Participation is not being ingrained in the member as much as the perceived importance of progressive initiation into a myriad of post-raising orders and societies. Performance is not prized so much as promotion.

We devote too much time to soliciting, qualifying, and initiating members, and forget what to do with them after initiation (besides handing them a petition for some other degree or order). We, with rare exceptions, cannot teach them anything of substance because we know nothing of substance ourselves. While there are many Masons who can parrot liturgy, very few understand the meaning of the words they are reciting. We teach catechism without comprehension, panoply without philosophy. We impress the new member with — if anything — our own ignorance.

We must understand and admit this; if the firm foundation is not laid in the lodge, it is the fault of freeMasonry — not the initiate. The unfruitful initiate was either admitted for the wrong reasons or we misused him afterward. If he was willing and eager to give up something (money, time, monday night football, etc.) in order to get something from freeMasonry, we ought to have had something to give him besides a set of booklets and another petition.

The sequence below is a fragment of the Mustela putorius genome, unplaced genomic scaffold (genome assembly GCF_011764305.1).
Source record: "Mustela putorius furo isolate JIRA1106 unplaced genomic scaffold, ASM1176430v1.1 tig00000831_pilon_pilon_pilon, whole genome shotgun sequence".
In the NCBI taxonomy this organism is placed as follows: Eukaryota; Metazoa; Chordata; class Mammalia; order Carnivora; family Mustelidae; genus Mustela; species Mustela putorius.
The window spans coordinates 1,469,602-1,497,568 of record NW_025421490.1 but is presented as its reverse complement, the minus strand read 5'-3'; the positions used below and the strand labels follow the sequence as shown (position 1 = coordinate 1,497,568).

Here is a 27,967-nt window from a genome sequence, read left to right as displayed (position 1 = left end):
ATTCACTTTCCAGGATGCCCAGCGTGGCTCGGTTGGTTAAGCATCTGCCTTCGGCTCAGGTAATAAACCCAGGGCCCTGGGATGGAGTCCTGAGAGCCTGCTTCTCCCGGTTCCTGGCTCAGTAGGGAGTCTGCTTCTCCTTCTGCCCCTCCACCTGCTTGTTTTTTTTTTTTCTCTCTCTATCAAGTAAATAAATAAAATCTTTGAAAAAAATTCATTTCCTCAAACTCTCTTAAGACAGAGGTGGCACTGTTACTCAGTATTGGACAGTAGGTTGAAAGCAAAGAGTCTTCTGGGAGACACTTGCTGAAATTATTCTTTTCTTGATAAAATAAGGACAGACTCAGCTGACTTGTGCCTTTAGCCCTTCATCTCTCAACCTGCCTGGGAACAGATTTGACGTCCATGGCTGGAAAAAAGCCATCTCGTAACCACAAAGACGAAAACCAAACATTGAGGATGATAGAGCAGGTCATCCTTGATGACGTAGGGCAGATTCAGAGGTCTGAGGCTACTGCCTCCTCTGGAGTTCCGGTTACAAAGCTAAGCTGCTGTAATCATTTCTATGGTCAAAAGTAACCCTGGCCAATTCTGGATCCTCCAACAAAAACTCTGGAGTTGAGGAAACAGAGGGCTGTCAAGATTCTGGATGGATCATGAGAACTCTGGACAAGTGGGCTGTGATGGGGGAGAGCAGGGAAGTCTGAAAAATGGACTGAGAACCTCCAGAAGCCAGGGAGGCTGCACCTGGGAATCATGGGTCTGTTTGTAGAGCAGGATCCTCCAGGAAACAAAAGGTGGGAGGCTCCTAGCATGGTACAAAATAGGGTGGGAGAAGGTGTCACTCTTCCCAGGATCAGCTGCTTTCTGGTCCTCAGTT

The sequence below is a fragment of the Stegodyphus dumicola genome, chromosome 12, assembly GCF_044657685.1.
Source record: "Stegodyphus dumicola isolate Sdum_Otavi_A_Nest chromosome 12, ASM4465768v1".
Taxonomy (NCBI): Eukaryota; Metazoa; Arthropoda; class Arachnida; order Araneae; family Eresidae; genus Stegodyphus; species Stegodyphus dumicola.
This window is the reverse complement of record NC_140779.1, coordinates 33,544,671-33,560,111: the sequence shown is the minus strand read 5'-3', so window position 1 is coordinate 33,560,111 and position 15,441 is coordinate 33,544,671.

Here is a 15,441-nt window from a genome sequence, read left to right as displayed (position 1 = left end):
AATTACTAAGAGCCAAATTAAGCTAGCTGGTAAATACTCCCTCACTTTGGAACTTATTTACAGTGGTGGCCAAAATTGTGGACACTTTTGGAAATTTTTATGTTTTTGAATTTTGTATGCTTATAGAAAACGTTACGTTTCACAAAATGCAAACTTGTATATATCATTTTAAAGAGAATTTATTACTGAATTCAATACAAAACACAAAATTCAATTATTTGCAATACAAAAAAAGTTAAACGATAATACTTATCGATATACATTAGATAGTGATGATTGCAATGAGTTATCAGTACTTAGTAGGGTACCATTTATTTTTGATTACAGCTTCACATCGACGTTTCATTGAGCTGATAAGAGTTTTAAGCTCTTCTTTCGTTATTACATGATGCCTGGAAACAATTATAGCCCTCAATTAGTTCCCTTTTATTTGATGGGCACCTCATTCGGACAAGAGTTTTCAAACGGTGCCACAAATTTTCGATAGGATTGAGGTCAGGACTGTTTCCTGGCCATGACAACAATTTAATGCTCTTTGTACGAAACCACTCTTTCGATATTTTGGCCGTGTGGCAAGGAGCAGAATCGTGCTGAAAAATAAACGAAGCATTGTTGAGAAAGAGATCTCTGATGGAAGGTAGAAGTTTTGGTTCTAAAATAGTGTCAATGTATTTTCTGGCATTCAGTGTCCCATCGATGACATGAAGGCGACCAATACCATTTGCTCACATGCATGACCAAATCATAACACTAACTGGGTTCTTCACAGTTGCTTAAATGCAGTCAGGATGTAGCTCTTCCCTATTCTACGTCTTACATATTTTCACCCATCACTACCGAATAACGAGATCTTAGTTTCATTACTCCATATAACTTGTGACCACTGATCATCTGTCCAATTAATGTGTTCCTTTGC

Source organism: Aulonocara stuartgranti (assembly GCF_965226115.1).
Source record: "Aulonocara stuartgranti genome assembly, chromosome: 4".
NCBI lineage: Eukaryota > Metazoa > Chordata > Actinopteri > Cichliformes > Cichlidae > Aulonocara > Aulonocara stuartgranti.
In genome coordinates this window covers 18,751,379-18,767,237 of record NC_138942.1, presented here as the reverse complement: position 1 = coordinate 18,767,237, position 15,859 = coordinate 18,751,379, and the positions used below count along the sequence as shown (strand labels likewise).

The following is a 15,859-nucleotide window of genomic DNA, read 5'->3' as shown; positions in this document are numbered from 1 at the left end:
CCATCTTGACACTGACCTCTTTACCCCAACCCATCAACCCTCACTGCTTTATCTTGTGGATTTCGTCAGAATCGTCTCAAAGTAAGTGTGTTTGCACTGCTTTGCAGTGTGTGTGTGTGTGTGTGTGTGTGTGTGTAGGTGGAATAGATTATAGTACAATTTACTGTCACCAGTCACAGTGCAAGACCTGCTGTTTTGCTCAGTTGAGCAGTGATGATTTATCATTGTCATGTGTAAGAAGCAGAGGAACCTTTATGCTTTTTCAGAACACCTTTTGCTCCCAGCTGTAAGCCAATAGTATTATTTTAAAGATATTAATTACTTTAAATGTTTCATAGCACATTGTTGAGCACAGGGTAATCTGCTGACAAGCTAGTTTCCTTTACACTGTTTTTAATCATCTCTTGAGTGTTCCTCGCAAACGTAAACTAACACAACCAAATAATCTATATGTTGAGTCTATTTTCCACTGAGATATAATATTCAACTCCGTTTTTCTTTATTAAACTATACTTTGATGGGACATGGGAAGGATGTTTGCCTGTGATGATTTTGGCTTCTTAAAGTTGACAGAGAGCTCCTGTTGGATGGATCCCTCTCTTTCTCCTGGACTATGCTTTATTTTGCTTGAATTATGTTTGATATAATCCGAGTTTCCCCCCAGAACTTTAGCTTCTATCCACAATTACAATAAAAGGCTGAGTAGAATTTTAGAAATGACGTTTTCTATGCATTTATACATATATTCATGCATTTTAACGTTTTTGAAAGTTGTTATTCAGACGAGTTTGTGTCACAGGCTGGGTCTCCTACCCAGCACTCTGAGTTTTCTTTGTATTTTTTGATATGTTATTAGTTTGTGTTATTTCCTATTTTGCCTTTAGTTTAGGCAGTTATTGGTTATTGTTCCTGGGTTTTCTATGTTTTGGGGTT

Given all these considerations and shortcomings that have crept into the craft — which place a wedge between the man and the secret society that he is seeking so desparately (whether he knows it or not) — we should know what to do about it.

Yet: We are asked to follow the beat of one drummer toward slick promotional brochures, films, recruiting campaigns, license plates, toll-free telephone numbers, and solicitation. Fraternity is not a commodity that can be mass- merchandised like underarm deodorant.

If we don't know what we're selling, nor why the fellows buy, then we're merchandising ashes with a huckster's empty cry.

The drumbeat we must follow is that which will lead us to the knowledge of the strong grip needed to draw freeMasonry from the tomb we have prepared for it. It is a drumbeat that calls us to so order our efforts that every man will understand and believe that there is something in the Masonic lodge that he cannot obtain anywhere else. He must leave every Masonic meeting with the conviction that he has done something that he could not have done somewhere else. He must believe that he is special because he is a Mason, he is better than the average man. He must believe that being a Mason raises him to a higher level of understanding and duty. We must believe these things, and we must dedicate ourselves and our lodges to making those beliefs as much the truth to other Masons as they are to us. For, if we did not believe, would you or I be here today.